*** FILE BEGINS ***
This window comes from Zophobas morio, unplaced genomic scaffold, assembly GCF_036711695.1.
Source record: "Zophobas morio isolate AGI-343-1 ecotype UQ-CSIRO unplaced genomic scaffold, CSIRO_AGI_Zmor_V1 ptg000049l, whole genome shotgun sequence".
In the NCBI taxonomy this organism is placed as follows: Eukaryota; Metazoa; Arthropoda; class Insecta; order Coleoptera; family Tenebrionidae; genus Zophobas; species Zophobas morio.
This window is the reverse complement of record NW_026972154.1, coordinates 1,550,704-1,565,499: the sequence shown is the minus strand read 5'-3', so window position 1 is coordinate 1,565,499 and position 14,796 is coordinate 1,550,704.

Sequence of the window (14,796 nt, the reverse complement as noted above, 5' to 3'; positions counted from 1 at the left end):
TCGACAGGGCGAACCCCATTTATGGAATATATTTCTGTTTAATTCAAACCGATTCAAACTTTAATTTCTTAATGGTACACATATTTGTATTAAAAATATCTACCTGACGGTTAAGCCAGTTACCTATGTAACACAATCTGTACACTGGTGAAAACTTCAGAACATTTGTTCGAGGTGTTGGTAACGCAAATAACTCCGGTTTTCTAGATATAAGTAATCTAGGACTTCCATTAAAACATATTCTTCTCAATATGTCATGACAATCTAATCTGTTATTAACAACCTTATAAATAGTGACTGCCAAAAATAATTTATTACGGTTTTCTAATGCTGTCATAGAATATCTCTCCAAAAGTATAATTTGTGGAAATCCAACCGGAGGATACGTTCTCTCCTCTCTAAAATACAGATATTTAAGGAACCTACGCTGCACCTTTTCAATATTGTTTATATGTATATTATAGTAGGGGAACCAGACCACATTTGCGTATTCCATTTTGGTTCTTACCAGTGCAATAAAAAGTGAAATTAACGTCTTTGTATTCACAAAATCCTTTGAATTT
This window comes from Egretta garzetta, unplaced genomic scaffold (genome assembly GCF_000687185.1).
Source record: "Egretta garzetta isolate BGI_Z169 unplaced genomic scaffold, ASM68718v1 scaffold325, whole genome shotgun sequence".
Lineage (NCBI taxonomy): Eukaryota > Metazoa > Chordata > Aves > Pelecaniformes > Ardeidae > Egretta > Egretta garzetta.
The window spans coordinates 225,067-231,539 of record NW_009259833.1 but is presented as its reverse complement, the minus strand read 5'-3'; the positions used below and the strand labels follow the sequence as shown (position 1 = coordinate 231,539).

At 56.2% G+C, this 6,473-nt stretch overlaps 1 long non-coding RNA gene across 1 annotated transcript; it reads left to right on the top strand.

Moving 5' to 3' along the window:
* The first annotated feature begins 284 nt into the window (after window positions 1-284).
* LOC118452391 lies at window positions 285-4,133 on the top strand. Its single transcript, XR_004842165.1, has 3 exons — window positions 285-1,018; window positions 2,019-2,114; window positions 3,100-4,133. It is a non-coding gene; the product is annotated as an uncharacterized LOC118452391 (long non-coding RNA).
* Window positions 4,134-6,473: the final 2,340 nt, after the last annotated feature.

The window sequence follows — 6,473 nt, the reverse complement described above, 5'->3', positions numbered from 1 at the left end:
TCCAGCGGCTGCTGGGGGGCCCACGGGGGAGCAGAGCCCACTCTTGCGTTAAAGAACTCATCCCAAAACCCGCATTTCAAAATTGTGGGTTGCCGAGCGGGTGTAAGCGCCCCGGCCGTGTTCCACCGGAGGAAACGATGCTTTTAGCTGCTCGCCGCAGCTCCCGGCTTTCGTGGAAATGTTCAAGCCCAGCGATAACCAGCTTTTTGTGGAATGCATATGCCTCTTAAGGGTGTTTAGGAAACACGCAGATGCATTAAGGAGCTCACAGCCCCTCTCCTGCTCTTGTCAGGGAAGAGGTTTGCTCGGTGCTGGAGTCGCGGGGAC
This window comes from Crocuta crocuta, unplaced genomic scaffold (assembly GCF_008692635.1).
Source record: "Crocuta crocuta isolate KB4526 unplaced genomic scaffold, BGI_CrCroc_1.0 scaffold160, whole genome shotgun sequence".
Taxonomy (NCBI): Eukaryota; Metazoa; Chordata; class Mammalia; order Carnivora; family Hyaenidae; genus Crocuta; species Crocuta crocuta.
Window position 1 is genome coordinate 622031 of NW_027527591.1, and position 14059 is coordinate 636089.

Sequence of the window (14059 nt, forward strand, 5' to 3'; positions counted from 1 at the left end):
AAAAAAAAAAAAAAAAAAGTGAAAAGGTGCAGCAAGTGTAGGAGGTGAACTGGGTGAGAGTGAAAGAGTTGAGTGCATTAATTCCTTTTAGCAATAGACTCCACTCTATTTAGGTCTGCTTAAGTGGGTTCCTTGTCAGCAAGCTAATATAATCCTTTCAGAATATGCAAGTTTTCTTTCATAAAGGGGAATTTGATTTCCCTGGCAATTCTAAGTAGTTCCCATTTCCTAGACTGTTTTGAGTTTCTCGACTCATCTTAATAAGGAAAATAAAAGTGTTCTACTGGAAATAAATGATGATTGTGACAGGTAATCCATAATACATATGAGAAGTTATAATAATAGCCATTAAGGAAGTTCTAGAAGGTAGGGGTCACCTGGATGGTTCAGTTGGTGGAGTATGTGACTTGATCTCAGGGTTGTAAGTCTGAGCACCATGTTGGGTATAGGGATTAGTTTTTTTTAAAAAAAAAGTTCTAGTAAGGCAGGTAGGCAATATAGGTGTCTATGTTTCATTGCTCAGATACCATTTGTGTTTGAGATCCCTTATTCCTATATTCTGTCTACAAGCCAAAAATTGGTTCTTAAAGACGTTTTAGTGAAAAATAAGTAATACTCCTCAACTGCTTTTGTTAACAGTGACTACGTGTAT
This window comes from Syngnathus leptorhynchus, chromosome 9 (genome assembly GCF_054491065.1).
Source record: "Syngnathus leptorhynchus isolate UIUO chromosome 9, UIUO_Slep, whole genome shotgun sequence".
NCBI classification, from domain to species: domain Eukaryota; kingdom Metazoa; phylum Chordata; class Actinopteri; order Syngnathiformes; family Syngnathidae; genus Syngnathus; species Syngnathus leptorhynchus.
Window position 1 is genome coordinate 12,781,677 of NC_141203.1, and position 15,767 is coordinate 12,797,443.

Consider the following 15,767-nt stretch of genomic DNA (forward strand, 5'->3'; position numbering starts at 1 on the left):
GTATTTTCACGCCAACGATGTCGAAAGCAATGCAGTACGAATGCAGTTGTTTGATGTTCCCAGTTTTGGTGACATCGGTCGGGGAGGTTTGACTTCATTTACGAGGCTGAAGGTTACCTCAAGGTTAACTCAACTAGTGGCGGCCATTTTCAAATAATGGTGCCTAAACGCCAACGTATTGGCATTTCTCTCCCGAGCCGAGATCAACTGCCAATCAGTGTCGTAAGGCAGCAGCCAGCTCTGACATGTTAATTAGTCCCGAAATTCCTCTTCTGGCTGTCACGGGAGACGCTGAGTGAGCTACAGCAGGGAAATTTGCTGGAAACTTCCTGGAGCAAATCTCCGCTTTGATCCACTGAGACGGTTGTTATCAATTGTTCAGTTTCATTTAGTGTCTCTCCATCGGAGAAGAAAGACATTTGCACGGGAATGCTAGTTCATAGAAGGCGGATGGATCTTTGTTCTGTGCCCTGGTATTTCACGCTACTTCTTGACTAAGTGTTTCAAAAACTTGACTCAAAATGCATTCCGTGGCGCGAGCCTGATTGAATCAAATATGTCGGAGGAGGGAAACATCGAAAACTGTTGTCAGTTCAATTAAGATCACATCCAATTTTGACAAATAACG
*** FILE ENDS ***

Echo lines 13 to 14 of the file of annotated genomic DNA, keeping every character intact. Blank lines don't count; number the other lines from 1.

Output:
* The first annotated feature begins 284 nt into the window (after window positions 1-284).
* LOC118452391 lies at window positions 285-4,133 on the top strand. Its single transcript, XR_004842165.1, has 3 exons — window positions 285-1,018; window positions 2,019-2,114; window positions 3,100-4,133. It is a non-coding gene; the product is annotated as an uncharacterized LOC118452391 (long non-coding RNA).